Students witnessed the largest sunspot in almost a quarter-century on Oct. 23 while viewing a rare partial solar eclipse through powerful telescopes from the Physics, Astronomy and Geology Department.
“It’s the largest [sunspot] I’ve ever seen,” said said City College astronomy coordinator and professor of astronomy Liam McDaid.
The phenomonal sunspot named AR12192 is the largest in 24 years and created solar flares intense enough to interfere with global communication systems according to the Space Weather Prediction Center.
Sunspots are areas on the sun where intense magnetic fields are moving. Sunspot AR12192 is about 80,000 miles wide. The sunspot is 10 times the width of Earth and just shy of the width of Jupiter. It appears through a telescope as a light region with a dark spot near the center.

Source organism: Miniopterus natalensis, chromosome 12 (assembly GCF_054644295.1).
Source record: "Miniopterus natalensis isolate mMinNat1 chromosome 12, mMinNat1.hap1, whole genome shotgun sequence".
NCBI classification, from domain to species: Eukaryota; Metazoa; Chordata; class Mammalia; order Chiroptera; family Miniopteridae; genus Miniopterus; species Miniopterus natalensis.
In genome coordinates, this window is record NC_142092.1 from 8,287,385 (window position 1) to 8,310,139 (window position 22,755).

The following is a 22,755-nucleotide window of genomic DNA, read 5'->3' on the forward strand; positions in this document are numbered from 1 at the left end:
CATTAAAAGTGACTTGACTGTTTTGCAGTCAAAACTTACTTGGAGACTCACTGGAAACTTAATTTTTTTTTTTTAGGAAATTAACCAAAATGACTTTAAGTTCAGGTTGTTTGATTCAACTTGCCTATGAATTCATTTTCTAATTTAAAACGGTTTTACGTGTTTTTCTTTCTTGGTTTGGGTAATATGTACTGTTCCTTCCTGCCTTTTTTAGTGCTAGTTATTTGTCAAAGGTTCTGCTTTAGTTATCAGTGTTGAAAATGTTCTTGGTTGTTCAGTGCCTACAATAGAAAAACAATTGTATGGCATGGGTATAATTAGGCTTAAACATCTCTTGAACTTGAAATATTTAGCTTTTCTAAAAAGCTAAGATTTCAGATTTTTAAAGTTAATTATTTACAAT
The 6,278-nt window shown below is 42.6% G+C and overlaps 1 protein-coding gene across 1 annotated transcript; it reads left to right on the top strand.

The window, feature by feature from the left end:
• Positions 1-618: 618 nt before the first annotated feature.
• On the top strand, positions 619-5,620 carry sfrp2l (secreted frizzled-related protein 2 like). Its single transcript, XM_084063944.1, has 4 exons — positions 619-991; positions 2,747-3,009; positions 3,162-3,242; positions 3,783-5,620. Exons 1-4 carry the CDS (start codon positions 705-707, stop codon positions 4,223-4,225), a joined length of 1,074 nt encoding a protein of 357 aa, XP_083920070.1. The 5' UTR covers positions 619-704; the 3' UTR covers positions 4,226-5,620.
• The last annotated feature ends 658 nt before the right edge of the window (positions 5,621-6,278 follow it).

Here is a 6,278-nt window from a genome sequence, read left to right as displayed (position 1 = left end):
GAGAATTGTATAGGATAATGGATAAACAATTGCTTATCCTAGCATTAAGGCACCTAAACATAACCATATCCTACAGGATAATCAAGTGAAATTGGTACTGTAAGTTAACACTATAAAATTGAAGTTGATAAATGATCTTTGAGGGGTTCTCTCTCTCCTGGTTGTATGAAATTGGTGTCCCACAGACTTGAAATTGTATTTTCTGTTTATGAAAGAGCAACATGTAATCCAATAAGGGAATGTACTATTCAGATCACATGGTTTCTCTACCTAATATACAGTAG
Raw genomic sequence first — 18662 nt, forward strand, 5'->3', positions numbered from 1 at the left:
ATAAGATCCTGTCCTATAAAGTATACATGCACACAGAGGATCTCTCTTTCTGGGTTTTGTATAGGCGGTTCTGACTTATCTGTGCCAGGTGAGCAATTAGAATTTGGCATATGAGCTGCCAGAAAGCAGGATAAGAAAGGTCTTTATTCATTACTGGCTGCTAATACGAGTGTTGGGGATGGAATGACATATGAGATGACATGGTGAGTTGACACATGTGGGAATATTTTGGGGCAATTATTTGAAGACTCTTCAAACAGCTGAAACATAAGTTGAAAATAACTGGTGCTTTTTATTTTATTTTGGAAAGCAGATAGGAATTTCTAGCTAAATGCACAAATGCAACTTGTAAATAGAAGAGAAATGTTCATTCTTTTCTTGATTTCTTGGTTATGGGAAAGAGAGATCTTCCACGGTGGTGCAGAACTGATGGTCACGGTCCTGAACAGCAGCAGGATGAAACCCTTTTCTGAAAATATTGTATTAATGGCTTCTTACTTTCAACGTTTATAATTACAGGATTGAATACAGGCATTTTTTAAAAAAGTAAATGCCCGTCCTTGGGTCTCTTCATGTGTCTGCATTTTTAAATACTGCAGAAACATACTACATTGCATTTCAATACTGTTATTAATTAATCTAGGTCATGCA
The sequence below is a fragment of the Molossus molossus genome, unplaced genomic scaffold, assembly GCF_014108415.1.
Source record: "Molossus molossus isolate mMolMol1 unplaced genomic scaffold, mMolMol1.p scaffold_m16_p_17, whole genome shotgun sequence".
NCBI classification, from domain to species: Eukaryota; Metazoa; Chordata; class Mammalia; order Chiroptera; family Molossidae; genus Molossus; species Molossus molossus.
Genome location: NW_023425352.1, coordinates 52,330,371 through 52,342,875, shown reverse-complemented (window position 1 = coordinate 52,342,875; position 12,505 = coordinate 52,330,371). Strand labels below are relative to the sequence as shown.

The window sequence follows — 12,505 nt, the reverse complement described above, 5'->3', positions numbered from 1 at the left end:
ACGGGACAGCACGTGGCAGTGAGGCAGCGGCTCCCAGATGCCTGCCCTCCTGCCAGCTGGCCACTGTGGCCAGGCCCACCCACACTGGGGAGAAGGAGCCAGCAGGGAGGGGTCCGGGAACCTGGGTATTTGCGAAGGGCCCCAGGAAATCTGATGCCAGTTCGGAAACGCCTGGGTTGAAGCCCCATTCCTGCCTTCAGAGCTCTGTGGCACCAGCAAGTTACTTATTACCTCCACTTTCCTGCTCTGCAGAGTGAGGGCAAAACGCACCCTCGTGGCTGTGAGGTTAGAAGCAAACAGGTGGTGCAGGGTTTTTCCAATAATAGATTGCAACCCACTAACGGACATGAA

“You can see shifting magnetic fields that appear as lines when looking through the h-alpha [telescope],” said McDaid.
Students initially gathered at the Mohr Hall courtyard to see a partial solar eclipse. The moon blocked an entire 40 percent of the sun during the eclipse at about 3:27 p.m.
“It doesn’t really happen that often,” student Philo Kwan said about the eclipse.
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